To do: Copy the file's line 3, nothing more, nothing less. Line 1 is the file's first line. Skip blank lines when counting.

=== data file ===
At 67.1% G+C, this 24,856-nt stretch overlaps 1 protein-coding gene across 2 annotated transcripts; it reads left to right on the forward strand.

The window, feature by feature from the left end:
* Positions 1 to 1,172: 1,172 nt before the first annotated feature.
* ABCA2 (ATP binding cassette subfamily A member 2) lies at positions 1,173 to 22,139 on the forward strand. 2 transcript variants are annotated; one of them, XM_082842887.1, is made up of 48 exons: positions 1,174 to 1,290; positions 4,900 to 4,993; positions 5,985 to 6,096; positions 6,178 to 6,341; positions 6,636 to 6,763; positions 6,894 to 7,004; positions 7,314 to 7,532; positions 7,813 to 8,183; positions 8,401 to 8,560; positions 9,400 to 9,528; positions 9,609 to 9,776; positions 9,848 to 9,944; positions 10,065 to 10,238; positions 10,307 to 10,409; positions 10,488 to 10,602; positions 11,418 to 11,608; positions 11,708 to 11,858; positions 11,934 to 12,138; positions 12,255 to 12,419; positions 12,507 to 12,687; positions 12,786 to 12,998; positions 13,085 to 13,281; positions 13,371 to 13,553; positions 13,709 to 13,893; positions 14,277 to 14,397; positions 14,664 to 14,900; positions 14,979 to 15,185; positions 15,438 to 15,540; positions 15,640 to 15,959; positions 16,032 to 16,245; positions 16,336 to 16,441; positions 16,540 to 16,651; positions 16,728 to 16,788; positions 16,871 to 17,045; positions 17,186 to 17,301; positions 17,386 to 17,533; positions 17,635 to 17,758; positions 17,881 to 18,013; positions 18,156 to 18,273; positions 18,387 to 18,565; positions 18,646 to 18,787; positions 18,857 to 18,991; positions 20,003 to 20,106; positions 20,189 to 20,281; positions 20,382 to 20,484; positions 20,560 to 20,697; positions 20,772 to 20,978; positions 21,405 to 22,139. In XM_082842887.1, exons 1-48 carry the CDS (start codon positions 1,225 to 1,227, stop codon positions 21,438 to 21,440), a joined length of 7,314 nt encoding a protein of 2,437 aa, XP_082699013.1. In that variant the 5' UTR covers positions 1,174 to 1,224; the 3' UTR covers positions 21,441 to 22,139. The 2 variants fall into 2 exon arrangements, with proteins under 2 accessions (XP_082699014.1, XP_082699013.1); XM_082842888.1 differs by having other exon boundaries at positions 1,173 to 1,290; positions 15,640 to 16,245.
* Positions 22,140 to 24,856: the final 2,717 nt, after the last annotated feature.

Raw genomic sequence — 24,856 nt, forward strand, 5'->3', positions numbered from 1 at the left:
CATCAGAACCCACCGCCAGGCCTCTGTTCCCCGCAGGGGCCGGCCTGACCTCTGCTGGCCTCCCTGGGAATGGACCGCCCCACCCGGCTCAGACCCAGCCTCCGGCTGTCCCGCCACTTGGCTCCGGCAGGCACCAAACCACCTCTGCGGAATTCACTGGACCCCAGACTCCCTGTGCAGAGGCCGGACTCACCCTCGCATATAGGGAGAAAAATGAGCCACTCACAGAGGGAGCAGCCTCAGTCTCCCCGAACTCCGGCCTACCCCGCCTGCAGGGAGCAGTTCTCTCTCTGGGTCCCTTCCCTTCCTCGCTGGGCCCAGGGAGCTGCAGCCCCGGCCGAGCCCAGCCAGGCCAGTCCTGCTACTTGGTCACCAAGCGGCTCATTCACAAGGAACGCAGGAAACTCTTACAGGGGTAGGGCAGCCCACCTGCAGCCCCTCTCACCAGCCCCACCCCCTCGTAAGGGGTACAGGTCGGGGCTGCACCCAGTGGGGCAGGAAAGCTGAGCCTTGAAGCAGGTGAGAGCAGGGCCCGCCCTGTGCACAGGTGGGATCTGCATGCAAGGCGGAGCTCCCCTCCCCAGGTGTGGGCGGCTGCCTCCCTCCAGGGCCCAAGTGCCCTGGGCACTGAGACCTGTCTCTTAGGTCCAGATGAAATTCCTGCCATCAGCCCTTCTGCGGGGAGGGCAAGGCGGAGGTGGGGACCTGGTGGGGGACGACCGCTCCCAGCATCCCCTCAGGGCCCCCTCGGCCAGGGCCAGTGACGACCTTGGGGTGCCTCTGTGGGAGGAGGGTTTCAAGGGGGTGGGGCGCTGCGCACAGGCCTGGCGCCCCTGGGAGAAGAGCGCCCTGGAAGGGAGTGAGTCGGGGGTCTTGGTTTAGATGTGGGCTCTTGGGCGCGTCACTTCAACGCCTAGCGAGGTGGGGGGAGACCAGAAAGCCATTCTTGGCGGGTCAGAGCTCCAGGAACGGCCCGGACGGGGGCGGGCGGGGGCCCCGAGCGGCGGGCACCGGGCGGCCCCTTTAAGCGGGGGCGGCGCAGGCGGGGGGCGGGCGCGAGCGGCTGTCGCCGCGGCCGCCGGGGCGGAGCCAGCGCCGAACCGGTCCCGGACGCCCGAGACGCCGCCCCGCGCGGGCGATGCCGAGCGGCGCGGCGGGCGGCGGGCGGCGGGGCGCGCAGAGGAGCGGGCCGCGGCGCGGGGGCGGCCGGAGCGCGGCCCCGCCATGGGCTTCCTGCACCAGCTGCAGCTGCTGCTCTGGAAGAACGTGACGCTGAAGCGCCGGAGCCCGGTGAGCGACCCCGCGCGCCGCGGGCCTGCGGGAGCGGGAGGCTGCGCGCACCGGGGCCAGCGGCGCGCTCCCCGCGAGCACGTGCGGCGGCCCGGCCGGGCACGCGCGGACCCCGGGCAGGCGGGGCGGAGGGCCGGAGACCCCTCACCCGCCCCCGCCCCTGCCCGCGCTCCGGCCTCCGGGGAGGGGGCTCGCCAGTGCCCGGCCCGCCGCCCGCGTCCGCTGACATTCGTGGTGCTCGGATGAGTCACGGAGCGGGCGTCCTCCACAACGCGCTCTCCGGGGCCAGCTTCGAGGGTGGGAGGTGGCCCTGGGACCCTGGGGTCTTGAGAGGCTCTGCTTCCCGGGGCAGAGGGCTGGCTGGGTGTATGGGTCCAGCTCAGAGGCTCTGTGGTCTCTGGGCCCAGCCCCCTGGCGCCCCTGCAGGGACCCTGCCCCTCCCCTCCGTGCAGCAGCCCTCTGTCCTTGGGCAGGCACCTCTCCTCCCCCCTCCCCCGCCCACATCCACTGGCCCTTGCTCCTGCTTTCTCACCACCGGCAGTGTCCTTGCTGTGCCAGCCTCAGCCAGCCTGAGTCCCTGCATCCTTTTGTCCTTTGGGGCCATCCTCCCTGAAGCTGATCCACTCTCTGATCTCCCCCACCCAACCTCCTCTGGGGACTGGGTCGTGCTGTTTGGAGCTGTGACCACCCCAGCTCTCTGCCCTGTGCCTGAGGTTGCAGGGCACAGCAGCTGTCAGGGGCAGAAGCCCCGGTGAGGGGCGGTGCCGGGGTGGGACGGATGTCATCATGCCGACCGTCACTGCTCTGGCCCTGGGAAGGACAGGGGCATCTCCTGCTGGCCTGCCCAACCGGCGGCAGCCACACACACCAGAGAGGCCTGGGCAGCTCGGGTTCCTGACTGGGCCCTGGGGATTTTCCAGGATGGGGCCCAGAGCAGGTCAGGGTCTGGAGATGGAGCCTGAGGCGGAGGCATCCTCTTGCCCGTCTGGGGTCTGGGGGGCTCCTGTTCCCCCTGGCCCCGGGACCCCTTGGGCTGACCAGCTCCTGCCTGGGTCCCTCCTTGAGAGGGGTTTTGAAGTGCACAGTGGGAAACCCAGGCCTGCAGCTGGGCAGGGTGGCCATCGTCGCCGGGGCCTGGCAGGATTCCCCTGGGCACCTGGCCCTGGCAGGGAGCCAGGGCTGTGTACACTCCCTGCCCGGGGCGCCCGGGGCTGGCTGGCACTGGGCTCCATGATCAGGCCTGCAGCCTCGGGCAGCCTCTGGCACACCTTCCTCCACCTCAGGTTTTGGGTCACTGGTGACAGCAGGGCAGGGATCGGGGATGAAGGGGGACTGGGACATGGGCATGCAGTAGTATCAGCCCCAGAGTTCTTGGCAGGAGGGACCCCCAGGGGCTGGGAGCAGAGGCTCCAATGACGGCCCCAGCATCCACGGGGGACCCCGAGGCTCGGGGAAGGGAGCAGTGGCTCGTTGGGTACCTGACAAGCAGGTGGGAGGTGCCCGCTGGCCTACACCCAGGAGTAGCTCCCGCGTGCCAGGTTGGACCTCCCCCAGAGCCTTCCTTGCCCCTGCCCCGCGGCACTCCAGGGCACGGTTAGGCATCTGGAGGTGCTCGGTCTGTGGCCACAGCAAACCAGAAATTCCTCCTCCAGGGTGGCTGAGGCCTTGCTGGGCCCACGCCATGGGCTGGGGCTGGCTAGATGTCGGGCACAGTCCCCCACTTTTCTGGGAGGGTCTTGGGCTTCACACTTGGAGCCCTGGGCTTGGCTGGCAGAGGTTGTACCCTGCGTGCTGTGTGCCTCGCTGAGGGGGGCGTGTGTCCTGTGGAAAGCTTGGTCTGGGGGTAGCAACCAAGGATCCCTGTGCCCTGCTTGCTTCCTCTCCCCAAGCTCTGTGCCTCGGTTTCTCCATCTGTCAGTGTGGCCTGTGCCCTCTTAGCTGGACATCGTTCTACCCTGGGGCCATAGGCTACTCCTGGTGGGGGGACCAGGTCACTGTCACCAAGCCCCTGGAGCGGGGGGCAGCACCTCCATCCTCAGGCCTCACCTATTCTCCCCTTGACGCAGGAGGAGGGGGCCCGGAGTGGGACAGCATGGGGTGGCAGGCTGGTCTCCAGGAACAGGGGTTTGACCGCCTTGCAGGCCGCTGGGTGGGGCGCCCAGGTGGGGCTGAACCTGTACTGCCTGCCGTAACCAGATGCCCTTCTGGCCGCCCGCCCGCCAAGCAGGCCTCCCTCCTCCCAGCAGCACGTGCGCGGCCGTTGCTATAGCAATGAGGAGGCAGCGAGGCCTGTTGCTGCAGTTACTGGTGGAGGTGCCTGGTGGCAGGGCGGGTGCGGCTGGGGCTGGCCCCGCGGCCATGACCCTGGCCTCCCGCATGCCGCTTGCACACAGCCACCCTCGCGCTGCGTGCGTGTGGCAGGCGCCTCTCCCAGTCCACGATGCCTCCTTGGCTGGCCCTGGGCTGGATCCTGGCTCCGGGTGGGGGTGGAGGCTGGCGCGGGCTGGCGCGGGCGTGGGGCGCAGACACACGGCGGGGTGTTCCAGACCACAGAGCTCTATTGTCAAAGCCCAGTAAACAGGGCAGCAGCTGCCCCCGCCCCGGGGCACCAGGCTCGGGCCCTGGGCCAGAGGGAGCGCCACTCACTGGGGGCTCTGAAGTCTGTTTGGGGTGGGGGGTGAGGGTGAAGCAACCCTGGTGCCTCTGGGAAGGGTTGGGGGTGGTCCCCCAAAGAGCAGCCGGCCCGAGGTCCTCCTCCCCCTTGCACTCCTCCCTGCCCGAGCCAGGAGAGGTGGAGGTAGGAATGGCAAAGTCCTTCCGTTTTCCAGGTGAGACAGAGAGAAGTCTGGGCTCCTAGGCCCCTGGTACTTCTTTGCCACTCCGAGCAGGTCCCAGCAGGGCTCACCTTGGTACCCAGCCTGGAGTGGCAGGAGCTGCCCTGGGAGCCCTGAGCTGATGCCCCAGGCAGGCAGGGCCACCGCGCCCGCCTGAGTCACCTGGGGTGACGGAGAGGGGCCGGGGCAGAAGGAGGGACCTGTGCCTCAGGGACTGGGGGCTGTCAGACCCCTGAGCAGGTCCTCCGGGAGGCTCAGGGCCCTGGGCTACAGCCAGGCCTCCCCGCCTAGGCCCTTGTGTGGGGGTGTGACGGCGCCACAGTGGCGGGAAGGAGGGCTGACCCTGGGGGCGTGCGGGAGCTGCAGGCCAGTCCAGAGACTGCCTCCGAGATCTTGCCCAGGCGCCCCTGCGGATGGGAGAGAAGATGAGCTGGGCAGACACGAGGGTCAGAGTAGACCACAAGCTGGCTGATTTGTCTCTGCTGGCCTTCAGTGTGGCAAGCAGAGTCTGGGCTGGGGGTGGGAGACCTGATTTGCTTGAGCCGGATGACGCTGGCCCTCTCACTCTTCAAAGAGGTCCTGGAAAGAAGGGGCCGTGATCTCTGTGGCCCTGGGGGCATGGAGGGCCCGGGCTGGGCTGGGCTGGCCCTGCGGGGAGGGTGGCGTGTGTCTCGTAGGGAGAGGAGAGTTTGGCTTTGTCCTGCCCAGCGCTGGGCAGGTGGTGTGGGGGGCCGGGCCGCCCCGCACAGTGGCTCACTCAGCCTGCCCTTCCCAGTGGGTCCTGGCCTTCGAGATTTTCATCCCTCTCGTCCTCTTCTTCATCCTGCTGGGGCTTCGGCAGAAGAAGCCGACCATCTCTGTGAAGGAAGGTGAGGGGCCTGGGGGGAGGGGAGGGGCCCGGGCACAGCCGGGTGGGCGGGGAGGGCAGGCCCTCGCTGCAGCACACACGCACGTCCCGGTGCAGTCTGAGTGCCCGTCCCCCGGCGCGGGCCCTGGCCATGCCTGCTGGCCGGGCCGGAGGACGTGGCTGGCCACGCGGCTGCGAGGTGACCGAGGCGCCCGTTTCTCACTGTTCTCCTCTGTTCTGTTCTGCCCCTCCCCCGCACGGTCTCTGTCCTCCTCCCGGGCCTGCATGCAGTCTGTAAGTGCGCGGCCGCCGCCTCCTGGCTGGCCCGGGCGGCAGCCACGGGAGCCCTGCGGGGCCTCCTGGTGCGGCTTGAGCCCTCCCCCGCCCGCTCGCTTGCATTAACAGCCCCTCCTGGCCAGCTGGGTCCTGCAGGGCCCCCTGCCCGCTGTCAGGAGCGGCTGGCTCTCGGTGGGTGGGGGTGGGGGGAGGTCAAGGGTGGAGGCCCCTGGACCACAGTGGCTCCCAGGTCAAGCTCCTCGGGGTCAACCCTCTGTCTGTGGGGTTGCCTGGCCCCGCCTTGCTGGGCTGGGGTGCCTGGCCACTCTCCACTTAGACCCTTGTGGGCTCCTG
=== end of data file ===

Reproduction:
* Positions 1 to 1,172: 1,172 nt before the first annotated feature.